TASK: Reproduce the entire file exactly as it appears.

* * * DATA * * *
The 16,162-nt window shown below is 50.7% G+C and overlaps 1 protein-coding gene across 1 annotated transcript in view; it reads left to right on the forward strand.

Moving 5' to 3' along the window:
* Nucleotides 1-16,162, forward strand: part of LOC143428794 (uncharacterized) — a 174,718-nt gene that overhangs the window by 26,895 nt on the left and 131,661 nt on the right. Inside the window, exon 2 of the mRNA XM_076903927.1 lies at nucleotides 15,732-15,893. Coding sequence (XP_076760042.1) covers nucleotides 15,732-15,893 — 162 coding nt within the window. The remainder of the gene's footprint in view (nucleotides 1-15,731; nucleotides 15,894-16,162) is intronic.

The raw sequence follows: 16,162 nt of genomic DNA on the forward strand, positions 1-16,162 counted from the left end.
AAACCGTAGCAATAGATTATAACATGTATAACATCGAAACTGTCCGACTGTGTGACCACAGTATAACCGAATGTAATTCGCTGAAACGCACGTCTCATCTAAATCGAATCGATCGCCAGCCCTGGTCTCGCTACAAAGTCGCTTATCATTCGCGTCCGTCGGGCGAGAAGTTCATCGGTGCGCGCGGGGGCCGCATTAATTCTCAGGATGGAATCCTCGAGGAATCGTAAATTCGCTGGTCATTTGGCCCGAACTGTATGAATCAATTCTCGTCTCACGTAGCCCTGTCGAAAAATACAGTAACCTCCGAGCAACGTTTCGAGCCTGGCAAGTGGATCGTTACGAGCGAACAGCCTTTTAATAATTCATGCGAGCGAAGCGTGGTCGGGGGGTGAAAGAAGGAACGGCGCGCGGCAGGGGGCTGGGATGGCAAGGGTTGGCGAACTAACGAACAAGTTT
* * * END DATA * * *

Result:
The 16,162-nt window shown below is 50.7% G+C and overlaps 1 protein-coding gene across 1 annotated transcript in view; it reads left to right on the forward strand.

Moving 5' to 3' along the window:
* Nucleotides 1-16,162, forward strand: part of LOC143428794 (uncharacterized) — a 174,718-nt gene that overhangs the window by 26,895 nt on the left and 131,661 nt on the right. Inside the window, exon 2 of the mRNA XM_076903927.1 lies at nucleotides 15,732-15,893. Coding sequence (XP_076760042.1) covers nucleotides 15,732-15,893 — 162 coding nt within the window. The remainder of the gene's footprint in view (nucleotides 1-15,731; nucleotides 15,894-16,162) is intronic.

The raw sequence follows: 16,162 nt of genomic DNA on the forward strand, positions 1-16,162 counted from the left end.
AAACCGTAGCAATAGATTATAACATGTATAACATCGAAACTGTCCGACTGTGTGACCACAGTATAACCGAATGTAATTCGCTGAAACGCACGTCTCATCTAAATCGAATCGATCGCCAGCCCTGGTCTCGCTACAAAGTCGCTTATCATTCGCGTCCGTCGGGCGAGAAGTTCATCGGTGCGCGCGGGGGCCGCATTAATTCTCAGGATGGAATCCTCGAGGAATCGTAAATTCGCTGGTCATTTGGCCCGAACTGTATGAATCAATTCTCGTCTCACGTAGCCCTGTCGAAAAATACAGTAACCTCCGAGCAACGTTTCGAGCCTGGCAAGTGGATCGTTACGAGCGAACAGCCTTTTAATAATTCATGCGAGCGAAGCGTGGTCGGGGGGTGAAAGAAGGAACGGCGCGCGGCAGGGGGCTGGGATGGCAAGGGTTGGCGAACTAACGAACAAGTTT